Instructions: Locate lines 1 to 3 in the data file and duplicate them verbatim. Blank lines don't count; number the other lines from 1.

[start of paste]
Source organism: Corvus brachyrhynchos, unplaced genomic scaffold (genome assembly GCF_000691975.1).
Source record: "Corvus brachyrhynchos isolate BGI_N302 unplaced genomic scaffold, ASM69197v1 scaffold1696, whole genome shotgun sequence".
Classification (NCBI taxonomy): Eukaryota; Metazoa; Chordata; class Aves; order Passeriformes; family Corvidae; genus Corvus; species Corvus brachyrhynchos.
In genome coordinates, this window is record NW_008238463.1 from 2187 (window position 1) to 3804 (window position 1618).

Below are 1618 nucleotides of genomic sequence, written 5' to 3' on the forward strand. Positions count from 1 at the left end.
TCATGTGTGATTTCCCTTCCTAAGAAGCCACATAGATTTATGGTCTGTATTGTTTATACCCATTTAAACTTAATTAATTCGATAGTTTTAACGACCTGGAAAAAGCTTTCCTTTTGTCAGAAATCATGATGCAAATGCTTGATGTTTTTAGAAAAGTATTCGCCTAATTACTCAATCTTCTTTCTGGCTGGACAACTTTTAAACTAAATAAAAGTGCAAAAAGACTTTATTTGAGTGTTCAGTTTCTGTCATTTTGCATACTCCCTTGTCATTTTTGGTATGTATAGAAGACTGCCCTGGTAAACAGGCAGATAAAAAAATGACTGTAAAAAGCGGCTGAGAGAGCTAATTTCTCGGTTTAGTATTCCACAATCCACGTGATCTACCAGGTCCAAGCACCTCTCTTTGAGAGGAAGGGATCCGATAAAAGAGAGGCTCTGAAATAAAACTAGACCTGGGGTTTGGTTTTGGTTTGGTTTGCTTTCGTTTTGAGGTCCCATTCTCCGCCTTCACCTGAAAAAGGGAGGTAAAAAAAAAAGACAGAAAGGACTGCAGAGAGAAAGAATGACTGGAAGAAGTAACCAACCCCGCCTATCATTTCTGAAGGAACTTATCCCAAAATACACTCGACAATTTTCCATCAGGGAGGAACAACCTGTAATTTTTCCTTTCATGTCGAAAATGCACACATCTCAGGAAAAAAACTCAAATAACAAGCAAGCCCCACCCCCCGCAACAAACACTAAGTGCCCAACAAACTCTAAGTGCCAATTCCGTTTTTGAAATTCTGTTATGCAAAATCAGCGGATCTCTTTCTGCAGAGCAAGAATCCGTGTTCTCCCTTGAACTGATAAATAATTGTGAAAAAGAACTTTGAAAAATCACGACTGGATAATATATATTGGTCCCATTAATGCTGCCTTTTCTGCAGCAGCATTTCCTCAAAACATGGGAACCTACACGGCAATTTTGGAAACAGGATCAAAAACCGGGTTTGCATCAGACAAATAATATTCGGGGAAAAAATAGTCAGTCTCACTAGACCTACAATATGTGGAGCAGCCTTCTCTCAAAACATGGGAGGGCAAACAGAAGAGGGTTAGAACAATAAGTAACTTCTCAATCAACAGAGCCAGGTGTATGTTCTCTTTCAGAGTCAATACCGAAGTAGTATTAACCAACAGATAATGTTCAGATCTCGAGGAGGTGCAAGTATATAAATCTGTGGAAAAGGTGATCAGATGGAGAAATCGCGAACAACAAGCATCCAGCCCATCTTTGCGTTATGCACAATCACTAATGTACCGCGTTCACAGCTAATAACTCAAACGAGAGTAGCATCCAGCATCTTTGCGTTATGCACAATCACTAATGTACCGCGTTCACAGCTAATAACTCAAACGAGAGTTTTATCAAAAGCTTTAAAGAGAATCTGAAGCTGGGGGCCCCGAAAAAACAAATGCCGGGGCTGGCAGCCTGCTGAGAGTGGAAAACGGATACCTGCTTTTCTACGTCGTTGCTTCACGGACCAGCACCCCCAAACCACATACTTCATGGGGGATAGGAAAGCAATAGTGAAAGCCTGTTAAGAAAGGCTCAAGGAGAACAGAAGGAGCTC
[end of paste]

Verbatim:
Source organism: Corvus brachyrhynchos, unplaced genomic scaffold (genome assembly GCF_000691975.1).
Source record: "Corvus brachyrhynchos isolate BGI_N302 unplaced genomic scaffold, ASM69197v1 scaffold1696, whole genome shotgun sequence".
Classification (NCBI taxonomy): Eukaryota; Metazoa; Chordata; class Aves; order Passeriformes; family Corvidae; genus Corvus; species Corvus brachyrhynchos.